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Old 01-13-21, 07:06 PM
Senior Member
Join Date: Apr 2005
Location: Northern CA
Posts: 492

Bikes: Cannondale tandems: '92 Road, '97 Mtn. Mongoose 10.9 Ti, Kelly Deluxe, Tommaso Chorus, Cdale MT2000, Schwinn Deluxe Cruiser, Torker Unicycle, among others.

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My Suggestions

I penned this after making an offer on a 10 year old Co-Motion. The seller's price was WAY too high. They basically admitted selling it for their original closeout purchase price. It was laughable how resistant they were to reasonable negotiation. I told them as much, but they still didn't budge. No money from me!

And since that posting, I just found the used Co-Motion of my dreams! Found locally on Craigslist and it's perfect! It retailed for $8,200 13 years ago and I bought it for $2,500. S&S couplers, travel bags, and ALL original receipts. Single California owner that kept it in a garage. Uncut steerer tube to boot! Beautiful fade paint job that's still almost pristine. I absolutely LOVE it! It's just about to get a complete tear-down, overhaul, internal frame tube coating, paint wax and rebuild. It's the PERFECT travel tandem. Danube River bike path here I come!

Anyway, back to my post...

The rule of thumb is to divide retail price (add upgrade differential) by two and add or subtract, based on age, condition and miles.

If you have original receipts for everything and the bike has been well loved and cared for, then the price may go up. Receipts for its service life don't hurt either. Price also depends on size with more common size combinations bringing a higher price.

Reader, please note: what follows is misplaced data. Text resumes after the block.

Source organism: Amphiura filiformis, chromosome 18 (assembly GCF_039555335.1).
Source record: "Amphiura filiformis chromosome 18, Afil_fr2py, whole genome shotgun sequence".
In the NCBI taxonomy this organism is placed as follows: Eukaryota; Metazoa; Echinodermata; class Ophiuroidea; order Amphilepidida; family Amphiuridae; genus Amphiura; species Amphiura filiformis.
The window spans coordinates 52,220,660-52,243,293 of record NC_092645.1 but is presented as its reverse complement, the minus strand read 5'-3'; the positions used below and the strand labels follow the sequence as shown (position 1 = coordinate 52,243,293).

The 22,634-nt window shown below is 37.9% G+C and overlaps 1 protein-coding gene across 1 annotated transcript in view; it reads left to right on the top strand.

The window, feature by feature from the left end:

You'll want to also get lots of comps. Check as many online classifieds as you can to gauge value.

Ultimately, is your bike enough of a discount from what's currently available in equal quality to make a customer be tempted? I've seen such high priced used tandems, I just laugh. It doesn't matter if you've "put thousands into it" if I can buy something new with professional assembly, fitting, warranty and follow-up service for a similar price. The price difference has to be significant enough so that I'm getting a "good" deal AND won't get burned by unexpected issues that arise (Spoke failure, for example. The seller could have had several failures before selling and had them replaced before posting for sale. No way to know.) I was interested in a Periscope about a year ago. The seller made a big production about how great the bike was and all that. But when I considered its ten year age AND the fact that they admitted they bought it on closeout, I quickly determined that they were basically selling it for the purchase price. I guess they think buyers are kinda stupid. So I told 'em what it was worth and waited for the price to come down. They never moved on price. No big deal to me, there are a LOT of used tandems out there. Sellers simply have to accept the fact that they have to take a haircut on their price.

Plus, if you've had it for fifteen years, how much pleasure has it given you each year over that time span in monetary value? If you think of it that way, you could almost give it away! (I kid.)

Good luck determining a fair price. But remember, set the price high enough to give yourself some bargaining room. Either way, if you price it fairly for what it is, a serious and knowledgeable buyer will recognize this and will approach the sale seriously.

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Tandem Club of America Classifieds
Bike Forums
Bicycle Bluebook MIGHT be an option. They advertise through Craigslist
LV2TNDM is offline